70. 70. Recommended Workflow Example Git Technical Talk … Best Practices … A B C A B C Server Clone Steps: 1. Create a branch from master, check it out, do your work (test!) D master master featureXYZ
  71. 71. Recommended Workflow Example Git Technical Talk … Best Practices … A B C A B C Server Clone Steps: 1. Create a branch from master, check it out, do your work (test!) 2. (Optional) Push your branch to remote repo D master master featureXYZ D E featureXYZ
  72. 72. Recommended Workflow Example Git Technical Talk … Best Practices … A B C A B C Server Clone Steps: 1. Create a branch from master, check it out, do your work (test!) 2. (Optional) Push your branch to remote repo 3. Check out master, get up-to-date D master master featureXYZ D E E featureXYZ
  73. 73. Recommended Workflow Example Git Technical Talk … Best Practices … A B C A B C Server Clone Steps: 1. Create a branch from master, check it out, do your work (test!) 2. (Optional) Push your branch to remote repo 3. Check out master, get up-to-date 4. Merge your changes into master (test!) D master master featureXYZ D E E F featureXYZ
  74. 74. Recommended Workflow Example Git Technical Talk … Best Practices … A B C A B C Server Clone Steps: 1. Create a branch from master, check it out, do your work (test!) 2. (Optional) Push your branch to remote repo 3. Check out master, get up-to-date 4. Merge your changes into master (test!) 5. Push updates to master D master master featureXYZ D E E F F featureXYZ
  75. 75. Recommended Workflow Example Git Technical Talk … Best Practices … A B C A B C Server Clone Steps: 1. Create a branch from master, check it out, do your work (test!) 2. (Optional) Push your branch to remote repo 3. Check out master, get up-to-date 4. Merge your changes into master (test!) 5. Push updates to master 6. Delete your branch (delete remote too!) D master master D E E F F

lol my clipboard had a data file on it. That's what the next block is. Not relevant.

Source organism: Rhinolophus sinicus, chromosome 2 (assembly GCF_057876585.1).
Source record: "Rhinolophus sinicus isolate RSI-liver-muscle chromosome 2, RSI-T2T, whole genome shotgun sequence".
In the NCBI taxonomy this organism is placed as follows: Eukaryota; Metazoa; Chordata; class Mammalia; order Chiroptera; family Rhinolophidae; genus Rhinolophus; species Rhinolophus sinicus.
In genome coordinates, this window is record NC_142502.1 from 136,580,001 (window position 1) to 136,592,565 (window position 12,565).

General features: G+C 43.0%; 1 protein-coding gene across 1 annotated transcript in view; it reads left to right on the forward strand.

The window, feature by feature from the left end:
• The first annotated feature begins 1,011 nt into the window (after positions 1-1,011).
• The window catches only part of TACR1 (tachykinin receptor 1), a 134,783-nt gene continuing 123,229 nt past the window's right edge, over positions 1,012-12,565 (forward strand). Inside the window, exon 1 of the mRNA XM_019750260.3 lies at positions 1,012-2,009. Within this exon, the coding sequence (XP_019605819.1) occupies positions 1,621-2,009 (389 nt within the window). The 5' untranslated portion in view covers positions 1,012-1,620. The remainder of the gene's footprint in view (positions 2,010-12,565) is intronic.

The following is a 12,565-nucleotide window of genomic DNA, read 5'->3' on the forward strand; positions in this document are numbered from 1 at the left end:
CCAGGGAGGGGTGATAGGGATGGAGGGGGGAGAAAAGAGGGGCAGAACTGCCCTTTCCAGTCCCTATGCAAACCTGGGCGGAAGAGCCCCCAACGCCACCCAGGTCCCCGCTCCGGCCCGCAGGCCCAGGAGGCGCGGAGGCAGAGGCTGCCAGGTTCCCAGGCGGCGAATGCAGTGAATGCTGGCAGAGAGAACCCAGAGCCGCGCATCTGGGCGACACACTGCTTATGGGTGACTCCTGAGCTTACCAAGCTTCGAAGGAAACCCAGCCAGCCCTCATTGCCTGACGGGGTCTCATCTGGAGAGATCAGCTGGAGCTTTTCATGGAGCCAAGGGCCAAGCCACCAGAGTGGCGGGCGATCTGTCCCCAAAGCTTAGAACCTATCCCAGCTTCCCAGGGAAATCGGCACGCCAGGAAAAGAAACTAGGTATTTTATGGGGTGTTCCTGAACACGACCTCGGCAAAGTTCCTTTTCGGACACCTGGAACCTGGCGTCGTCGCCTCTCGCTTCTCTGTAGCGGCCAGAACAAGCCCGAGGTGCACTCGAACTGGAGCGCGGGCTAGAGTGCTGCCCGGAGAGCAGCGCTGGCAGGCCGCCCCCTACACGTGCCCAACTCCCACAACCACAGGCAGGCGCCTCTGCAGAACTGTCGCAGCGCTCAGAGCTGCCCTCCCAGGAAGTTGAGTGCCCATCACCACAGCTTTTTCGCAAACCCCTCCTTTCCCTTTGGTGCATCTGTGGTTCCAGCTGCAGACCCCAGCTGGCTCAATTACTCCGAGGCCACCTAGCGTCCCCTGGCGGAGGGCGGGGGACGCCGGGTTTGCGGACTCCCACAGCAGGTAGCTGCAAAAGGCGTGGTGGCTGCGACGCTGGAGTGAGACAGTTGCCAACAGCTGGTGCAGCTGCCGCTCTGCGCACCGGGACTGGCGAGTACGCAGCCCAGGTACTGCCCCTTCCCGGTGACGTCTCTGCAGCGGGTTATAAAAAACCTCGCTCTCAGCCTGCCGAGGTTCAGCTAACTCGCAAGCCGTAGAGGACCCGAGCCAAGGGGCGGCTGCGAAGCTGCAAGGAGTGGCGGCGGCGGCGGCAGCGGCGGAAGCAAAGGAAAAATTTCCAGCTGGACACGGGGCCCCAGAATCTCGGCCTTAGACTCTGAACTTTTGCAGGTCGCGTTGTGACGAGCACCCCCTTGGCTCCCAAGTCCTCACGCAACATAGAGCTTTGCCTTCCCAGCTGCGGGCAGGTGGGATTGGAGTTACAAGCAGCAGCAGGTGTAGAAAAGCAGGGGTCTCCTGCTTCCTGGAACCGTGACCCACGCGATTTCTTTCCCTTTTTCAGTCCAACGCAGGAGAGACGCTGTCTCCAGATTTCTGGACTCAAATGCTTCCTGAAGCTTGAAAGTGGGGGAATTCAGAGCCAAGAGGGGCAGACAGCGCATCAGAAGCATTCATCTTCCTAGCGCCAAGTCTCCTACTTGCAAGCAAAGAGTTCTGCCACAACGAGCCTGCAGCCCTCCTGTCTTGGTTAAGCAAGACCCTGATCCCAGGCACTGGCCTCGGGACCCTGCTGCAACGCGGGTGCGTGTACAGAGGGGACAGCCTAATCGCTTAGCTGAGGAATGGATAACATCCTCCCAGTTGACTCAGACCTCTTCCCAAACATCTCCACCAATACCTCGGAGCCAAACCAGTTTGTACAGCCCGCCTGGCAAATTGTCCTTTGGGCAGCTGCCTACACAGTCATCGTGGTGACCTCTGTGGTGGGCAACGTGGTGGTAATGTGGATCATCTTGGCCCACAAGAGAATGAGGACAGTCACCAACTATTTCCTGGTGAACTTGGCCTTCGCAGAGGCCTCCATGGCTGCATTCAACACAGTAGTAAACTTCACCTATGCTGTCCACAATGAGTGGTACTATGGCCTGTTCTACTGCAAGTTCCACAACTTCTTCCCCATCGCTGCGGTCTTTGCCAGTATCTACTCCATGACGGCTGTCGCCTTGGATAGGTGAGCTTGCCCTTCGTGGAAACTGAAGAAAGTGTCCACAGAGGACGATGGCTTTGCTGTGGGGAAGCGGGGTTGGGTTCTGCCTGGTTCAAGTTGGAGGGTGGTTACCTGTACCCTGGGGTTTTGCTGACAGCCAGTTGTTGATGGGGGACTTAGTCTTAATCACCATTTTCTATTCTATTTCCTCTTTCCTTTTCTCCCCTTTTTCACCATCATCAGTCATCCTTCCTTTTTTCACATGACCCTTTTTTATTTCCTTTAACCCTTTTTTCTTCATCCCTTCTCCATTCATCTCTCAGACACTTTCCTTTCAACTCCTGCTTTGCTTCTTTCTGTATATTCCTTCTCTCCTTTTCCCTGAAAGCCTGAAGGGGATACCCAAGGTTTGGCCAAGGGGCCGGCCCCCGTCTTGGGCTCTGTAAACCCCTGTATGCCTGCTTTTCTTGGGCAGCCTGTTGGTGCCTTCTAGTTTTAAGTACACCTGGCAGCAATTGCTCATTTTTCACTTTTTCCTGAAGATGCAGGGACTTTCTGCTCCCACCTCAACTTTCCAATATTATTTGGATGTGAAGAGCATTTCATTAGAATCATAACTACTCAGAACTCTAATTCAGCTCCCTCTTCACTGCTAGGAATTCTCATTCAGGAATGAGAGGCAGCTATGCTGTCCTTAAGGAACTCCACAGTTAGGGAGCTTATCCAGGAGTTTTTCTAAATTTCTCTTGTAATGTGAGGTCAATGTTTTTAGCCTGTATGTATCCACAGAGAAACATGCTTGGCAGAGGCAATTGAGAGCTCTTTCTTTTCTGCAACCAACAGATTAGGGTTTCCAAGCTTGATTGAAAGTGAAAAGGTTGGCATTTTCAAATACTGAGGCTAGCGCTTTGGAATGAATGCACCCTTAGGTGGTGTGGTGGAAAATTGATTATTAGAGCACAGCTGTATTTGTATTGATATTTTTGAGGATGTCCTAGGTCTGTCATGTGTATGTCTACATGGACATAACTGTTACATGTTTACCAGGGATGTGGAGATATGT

76. 76. Recommended Workflow ● Consistent with what most respected organizations do (for example, to contribute to Fedora): Reference: https://wiki.duraspace.org/display/FCREPO/Git+Guidelines+and+Best+Practices ● Again, you may need to vary based on client preference - listen to your architect Git Technical Talk … Best Practices …
  77. 77. Rebase Rebase rules: 1. Do not (ever) rebase commits that you have pushed to a remote repository 2. Do not (ever) rebase commits that you have pulled from a remote repository Remember, rebasing rewrites history ● Even when done properly, rebasing changes the SHA commit hashes for commits ● If someone else has access to this history, you’re going to have a very, very bad time Rebasing can be a great way to keep commit history clean in a local, private branch ● The recommended workflow (local branch) makes this easy ○ You can rebase your local branch onto master as you work ○ You can squash merge your smaller (still buildable, testable) commits as a single commit back onto master Git Technical Talk … Best Practices …
  78. 78. Rebase Avoid “git pull --rebase” ● This is often recommended online as a way to do work on a single branch ● This rebases all of your current work onto the current HEAD ○ i.e., save off a patch of all your current commits in a temp area ○ pull, update HEAD ○ re-apply your current commits ● It is possible for conflicts to not be automatically cleanly applied ● Not a clean way to “undo” if this happens (have to use “git reset”) ● Dangerous - make sure you really know what you are doing Git Technical Talk … Best Practices …